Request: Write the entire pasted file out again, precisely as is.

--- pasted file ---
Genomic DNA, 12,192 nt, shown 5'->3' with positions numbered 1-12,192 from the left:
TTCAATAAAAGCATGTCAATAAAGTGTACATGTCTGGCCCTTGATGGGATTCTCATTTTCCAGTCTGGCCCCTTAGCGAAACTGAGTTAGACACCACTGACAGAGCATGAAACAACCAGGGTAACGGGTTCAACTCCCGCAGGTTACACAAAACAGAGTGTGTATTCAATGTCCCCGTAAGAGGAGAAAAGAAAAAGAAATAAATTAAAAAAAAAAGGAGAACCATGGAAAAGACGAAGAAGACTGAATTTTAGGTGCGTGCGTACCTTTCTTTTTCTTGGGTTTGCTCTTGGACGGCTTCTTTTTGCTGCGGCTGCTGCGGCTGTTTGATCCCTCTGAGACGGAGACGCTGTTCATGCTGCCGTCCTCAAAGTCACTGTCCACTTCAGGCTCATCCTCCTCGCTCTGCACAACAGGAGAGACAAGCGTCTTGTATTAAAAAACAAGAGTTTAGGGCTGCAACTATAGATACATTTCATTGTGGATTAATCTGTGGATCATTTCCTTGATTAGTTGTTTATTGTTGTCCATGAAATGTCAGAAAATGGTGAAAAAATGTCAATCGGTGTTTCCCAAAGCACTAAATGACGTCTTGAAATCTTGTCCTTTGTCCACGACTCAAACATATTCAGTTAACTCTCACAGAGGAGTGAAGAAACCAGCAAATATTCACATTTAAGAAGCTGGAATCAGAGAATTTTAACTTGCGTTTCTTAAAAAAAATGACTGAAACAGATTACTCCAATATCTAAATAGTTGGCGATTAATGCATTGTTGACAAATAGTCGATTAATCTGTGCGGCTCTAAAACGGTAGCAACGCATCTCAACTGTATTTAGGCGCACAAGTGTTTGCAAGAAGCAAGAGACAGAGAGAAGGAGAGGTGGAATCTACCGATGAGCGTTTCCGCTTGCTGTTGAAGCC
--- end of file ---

Genomic DNA, 12,192 nt, shown 5'->3' with positions numbered 1-12,192 from the left:
TTCAATAAAAGCATGTCAATAAAGTGTACATGTCTGGCCCTTGATGGGATTCTCATTTTCCAGTCTGGCCCCTTAGCGAAACTGAGTTAGACACCACTGACAGAGCATGAAACAACCAGGGTAACGGGTTCAACTCCCGCAGGTTACACAAAACAGAGTGTGTATTCAATGTCCCCGTAAGAGGAGAAAAGAAAAAGAAATAAATTAAAAAAAAAAGGAGAACCATGGAAAAGACGAAGAAGACTGAATTTTAGGTGCGTGCGTACCTTTCTTTTTCTTGGGTTTGCTCTTGGACGGCTTCTTTTTGCTGCGGCTGCTGCGGCTGTTTGATCCCTCTGAGACGGAGACGCTGTTCATGCTGCCGTCCTCAAAGTCACTGTCCACTTCAGGCTCATCCTCCTCGCTCTGCACAACAGGAGAGACAAGCGTCTTGTATTAAAAAACAAGAGTTTAGGGCTGCAACTATAGATACATTTCATTGTGGATTAATCTGTGGATCATTTCCTTGATTAGTTGTTTATTGTTGTCCATGAAATGTCAGAAAATGGTGAAAAAATGTCAATCGGTGTTTCCCAAAGCACTAAATGACGTCTTGAAATCTTGTCCTTTGTCCACGACTCAAACATATTCAGTTAACTCTCACAGAGGAGTGAAGAAACCAGCAAATATTCACATTTAAGAAGCTGGAATCAGAGAATTTTAACTTGCGTTTCTTAAAAAAAATGACTGAAACAGATTACTCCAATATCTAAATAGTTGGCGATTAATGCATTGTTGACAAATAGTCGATTAATCTGTGCGGCTCTAAAACGGTAGCAACGCATCTCAACTGTATTTAGGCGCACAAGTGTTTGCAAGAAGCAAGAGACAGAGAGAAGGAGAGGTGGAATCTACCGATGAGCGTTTCCGCTTGCTGTTGAAGCC